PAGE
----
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The work of Daniel Clowes already has a lineage with the Sundance Film Festival as it once served as the launchpad for the last “Clowes” graphic novel-to-film adaptation. There is a distinct chance that Wilson, a project that once had Alexander Payne attached to direct, will follow in the footsteps of Art School Confidential and carve out a little fest premiere before theatrical release. The film gods were kind to Craig Johnson with his break out, sophomore film The Skeleton Twins as it claimed the Sundance’s Waldo Salt Screenwriting Award and did some healthy box-office. The film demonstrated the flexible acting range of Kristen Wiig and Bill Hader in working with the more serious and humorous tonalities, and for Johnson it deftly displays how he excels in comedic and dramatic writing. Starring Judy Greer, Woody Harrelson, Laura Dern and Cheryl Hines, production took place in Minnesota this past June, »
- Eric Lavallee
Whether you are a filmmaker, or one of the Sundance programmers whose task it is to identify the films that make up a line-up, it is indeed the most wonderful time of the year. The 32nd edition of the Sundance Film Festival kicks off on January 21st with Park City and Salt Lake City. Two decades back, Steven Ascher and Jeanne Jordan’s Troublesome Creek: A Midwestern was the Grand Jury Prize winner in the Documentary section while Todd Solondz’s Welcome to the Dollhouse beat out the likes of Nicole Holofcener’s Walking and Talking, Stanley Tucci and Campbell Scott’s Big Night, Mary Harron’s I Shot Andy Warhol and Alexander Payne’s Citizen Ruth for the Grand Jury Prize dramatic.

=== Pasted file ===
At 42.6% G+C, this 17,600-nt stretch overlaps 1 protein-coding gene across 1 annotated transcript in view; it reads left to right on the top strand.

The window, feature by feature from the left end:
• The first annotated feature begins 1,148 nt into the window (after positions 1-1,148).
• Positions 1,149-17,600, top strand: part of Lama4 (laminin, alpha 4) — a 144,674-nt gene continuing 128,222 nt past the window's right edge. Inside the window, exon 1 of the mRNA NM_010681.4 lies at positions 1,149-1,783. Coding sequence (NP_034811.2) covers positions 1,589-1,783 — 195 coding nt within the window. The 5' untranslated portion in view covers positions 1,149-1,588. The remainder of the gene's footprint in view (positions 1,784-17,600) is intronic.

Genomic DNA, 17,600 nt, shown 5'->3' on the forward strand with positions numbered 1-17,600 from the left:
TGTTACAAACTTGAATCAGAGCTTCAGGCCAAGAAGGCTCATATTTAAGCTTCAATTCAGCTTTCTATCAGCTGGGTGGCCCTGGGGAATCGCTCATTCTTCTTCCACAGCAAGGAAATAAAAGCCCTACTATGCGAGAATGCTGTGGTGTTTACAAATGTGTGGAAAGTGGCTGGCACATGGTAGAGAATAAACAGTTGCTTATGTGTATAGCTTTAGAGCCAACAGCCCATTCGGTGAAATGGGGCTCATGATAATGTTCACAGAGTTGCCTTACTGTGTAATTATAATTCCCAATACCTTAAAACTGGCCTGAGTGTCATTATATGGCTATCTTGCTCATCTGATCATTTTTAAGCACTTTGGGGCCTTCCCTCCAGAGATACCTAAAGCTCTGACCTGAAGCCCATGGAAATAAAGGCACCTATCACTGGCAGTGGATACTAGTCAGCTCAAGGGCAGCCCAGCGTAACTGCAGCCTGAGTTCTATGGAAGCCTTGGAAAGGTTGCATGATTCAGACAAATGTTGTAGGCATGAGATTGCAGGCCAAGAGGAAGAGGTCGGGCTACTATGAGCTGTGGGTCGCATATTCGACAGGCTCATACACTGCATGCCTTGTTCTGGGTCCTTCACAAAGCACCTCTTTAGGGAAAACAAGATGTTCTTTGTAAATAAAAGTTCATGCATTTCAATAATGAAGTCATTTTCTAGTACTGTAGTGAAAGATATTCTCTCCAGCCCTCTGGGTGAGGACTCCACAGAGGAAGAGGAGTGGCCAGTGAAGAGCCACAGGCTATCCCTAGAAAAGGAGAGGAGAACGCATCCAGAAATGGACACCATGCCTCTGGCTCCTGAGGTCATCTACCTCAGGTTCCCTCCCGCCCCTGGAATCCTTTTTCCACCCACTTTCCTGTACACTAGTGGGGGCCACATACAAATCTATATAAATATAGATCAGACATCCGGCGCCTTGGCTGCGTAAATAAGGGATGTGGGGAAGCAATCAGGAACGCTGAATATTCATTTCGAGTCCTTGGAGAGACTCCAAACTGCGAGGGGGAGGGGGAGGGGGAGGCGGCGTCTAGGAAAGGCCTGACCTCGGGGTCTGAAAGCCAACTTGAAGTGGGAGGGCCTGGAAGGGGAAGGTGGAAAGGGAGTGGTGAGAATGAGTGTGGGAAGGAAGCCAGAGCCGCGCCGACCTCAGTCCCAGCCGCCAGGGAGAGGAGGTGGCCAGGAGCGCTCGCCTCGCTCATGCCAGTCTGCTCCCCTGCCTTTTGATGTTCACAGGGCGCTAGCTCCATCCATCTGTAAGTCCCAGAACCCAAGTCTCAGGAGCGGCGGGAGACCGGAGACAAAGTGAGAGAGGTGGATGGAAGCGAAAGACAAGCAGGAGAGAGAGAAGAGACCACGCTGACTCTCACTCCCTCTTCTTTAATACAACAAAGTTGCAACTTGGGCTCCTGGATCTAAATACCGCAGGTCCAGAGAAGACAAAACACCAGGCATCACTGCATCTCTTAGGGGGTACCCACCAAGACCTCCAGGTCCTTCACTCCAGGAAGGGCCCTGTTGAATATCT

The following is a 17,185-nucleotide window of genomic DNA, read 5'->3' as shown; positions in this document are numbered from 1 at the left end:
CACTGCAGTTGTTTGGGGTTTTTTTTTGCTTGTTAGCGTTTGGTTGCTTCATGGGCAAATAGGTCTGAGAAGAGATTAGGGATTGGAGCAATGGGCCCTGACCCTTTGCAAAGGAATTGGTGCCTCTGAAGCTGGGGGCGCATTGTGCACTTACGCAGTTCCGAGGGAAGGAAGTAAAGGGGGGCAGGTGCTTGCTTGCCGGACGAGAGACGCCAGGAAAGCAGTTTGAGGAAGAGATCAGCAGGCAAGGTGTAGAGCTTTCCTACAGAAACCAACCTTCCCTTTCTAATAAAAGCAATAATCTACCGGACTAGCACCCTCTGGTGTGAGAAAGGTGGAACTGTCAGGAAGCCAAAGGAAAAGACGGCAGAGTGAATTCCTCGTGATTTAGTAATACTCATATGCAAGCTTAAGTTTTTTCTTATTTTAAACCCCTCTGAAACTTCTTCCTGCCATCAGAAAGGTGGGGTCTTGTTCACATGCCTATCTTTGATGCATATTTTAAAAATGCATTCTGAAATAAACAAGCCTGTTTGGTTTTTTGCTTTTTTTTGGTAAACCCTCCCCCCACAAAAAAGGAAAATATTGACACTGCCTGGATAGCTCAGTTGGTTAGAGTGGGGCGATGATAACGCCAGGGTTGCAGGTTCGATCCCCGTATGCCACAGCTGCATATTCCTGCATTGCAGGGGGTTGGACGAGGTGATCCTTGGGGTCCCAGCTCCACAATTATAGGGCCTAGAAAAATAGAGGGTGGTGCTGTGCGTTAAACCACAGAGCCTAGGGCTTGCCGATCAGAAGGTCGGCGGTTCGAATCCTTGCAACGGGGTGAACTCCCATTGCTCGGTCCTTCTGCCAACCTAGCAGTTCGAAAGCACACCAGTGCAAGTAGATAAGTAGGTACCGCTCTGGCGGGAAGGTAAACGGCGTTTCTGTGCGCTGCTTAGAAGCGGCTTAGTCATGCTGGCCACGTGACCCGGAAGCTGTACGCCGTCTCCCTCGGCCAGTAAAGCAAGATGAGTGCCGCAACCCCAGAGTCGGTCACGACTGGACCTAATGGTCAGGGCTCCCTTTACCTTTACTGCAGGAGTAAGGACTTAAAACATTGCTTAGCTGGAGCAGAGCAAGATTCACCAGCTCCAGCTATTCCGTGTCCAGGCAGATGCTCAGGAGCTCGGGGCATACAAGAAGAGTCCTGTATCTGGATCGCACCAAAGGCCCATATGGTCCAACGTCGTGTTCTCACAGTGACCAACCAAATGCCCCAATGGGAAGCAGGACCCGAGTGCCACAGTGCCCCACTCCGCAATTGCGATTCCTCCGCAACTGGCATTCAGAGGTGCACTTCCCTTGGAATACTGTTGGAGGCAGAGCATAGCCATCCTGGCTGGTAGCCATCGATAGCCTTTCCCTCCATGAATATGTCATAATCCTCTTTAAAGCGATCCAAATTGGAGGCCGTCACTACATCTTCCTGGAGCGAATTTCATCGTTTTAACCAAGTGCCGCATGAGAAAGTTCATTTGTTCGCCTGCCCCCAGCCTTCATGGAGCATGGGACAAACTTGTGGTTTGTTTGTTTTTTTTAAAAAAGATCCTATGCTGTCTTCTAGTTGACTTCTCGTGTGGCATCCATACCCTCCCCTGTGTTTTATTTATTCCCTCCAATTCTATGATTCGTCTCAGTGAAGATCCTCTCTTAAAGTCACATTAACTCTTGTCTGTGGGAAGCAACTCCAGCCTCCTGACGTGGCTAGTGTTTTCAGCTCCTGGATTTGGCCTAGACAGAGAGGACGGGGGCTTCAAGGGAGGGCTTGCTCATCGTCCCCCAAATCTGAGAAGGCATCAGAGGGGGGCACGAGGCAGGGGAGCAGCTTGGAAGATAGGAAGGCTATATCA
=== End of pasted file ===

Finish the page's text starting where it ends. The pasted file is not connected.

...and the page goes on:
As per our tradition here on the site and as we all get ready for the festival, we like to propose an overview of the films we »
- Eric Lavallee
What's the funniest movie ever written? Last week, the Writers Guild of America, West held a celebration event to answer that very question. Looking to find the best and funniest comedy movies, the list goes as far back as Charlie Chaplin's "The Gold Rush," which landed at number 94, while the most recent comedy, "Bridesmaids" (written by Kristen Wiig and Annie Mumolo), took the number 16 spot. Ironically, and suspiciously, host and moderator Rob Reiner's "This is Spinal Tap" was voted number 11 on the impressive list. The abundance of guests at the event included — but were not limited to — David & Jerry Zucker, Bobby and Peter Farrelly, Alexander Payne, Jon Favreau, Buck Henry and Peter Bogdanovich, all of whom sought to answer that age-old question. Read More: Writers Guild of America Names 'Annie Hall' the Funniest Screenplay of All Time The event's format was a reverse chronological countdown to the number one. »